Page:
Hardware Inventory and extending Quick Fix Engineering in ConfigMgr
In the comments of one of my PowerBI posts recently someone brought up a question about how do we tell if and when a patch was installed. This prompted me to start working on this post and talk about not only how to enable collection of the quick fix engineering information but why you should or shouldn’t do it and when it is or isn’t useful.
What is Quick Fix Engineering?
Before we get into doing anything with the hardware inventory or ConfigMgr I want to talk about what is Quick Fix engineering and why should or shouldn’t care about it. Quick Fix Engineering, QFE for short, is a WMI class known as WIN32_QuickFixEngineering. The purpose of this class is to track the Microsoft hotfix’s that have been applied to your device. However, with the advent of Windows 10 and the Windows as a Service (WaaS) model, the information that is returned has changed drastically. Historically one could run open Powershell and run the following PowerShell command and get ALL of the updates that are installed on a device:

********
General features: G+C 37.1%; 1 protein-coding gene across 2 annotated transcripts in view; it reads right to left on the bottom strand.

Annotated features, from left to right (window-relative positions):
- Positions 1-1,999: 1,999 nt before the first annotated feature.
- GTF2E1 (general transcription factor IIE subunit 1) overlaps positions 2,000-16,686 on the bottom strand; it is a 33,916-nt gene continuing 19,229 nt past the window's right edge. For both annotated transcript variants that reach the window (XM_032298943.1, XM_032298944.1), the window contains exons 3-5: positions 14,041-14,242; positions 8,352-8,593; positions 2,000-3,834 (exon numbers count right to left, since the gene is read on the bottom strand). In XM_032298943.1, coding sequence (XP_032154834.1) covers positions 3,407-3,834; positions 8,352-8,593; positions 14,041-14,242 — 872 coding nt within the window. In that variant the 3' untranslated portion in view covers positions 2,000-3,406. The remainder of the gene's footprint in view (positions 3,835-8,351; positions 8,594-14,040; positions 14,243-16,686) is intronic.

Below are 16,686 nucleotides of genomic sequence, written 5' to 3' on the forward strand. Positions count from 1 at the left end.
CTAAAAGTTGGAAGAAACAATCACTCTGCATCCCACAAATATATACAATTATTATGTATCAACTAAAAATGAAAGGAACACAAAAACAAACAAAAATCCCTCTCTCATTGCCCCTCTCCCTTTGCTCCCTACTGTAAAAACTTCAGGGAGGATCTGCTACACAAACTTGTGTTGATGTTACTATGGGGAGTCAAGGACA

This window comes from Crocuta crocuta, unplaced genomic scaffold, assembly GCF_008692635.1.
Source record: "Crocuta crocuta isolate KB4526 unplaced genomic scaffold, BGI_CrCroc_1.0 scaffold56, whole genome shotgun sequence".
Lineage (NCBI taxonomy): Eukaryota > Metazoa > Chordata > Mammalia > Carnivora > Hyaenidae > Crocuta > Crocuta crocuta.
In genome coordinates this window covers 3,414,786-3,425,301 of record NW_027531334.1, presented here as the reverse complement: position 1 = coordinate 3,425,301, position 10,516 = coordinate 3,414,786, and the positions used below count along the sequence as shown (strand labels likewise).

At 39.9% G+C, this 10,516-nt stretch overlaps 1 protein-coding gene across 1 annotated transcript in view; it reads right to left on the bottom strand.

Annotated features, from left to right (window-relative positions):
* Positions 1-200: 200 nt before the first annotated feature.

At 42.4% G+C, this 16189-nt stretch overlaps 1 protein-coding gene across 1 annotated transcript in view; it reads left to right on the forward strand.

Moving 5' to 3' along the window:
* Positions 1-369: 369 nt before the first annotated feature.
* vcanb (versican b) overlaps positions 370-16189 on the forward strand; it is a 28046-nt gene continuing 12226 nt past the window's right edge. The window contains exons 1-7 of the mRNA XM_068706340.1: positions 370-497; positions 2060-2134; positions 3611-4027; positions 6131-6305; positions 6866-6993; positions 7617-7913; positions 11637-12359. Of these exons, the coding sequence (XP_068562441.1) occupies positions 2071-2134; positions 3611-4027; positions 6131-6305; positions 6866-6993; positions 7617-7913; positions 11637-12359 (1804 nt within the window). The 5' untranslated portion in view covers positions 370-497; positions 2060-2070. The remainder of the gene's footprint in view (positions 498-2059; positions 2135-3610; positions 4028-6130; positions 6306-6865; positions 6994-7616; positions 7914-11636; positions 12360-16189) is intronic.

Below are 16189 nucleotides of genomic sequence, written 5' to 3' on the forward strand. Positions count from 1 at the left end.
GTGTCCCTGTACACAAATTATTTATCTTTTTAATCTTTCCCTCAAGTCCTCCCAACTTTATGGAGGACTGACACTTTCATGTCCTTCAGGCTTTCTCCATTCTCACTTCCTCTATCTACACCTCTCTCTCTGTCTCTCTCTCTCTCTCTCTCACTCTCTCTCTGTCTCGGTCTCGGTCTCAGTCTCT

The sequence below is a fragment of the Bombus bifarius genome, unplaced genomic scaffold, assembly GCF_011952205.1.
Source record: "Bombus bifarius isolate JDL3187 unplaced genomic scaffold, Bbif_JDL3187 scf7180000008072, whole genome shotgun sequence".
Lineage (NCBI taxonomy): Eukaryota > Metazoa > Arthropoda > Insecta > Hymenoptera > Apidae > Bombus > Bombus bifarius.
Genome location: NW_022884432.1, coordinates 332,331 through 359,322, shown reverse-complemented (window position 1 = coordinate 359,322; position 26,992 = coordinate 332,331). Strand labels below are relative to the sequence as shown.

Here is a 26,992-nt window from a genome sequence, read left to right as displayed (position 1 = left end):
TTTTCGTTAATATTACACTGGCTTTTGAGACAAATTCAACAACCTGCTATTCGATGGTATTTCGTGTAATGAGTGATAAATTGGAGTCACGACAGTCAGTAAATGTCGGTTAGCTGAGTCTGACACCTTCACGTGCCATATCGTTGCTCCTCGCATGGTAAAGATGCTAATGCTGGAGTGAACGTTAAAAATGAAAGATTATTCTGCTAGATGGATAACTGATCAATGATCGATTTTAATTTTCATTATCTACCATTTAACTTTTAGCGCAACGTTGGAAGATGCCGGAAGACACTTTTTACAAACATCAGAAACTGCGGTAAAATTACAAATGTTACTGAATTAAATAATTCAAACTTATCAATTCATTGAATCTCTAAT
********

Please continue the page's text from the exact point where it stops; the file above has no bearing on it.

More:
Get-hotfix -ComputerName 'SomePCHere'
While this is is still true it’s not the case with devices that are in the WaaS model in fact devices in the WaaS model specifically newer Windows 10 machines are only going to show the most recent bundle of updates. To give an example here are the results of get-hotfix from my machine which I update every month.
Notice how there is only one update from earlier this year and that update was a strange one-off security update I manually applied? This should be similar on all Windows 10 devices.
However, if we run the same query on a 2012R2 server or a Windows 7 device we’ll get something that could be construed as much more useful:
At the end of the day, the QFE class is a WMI class that depending on your operating system will store important information about what hotfixes are currently installed.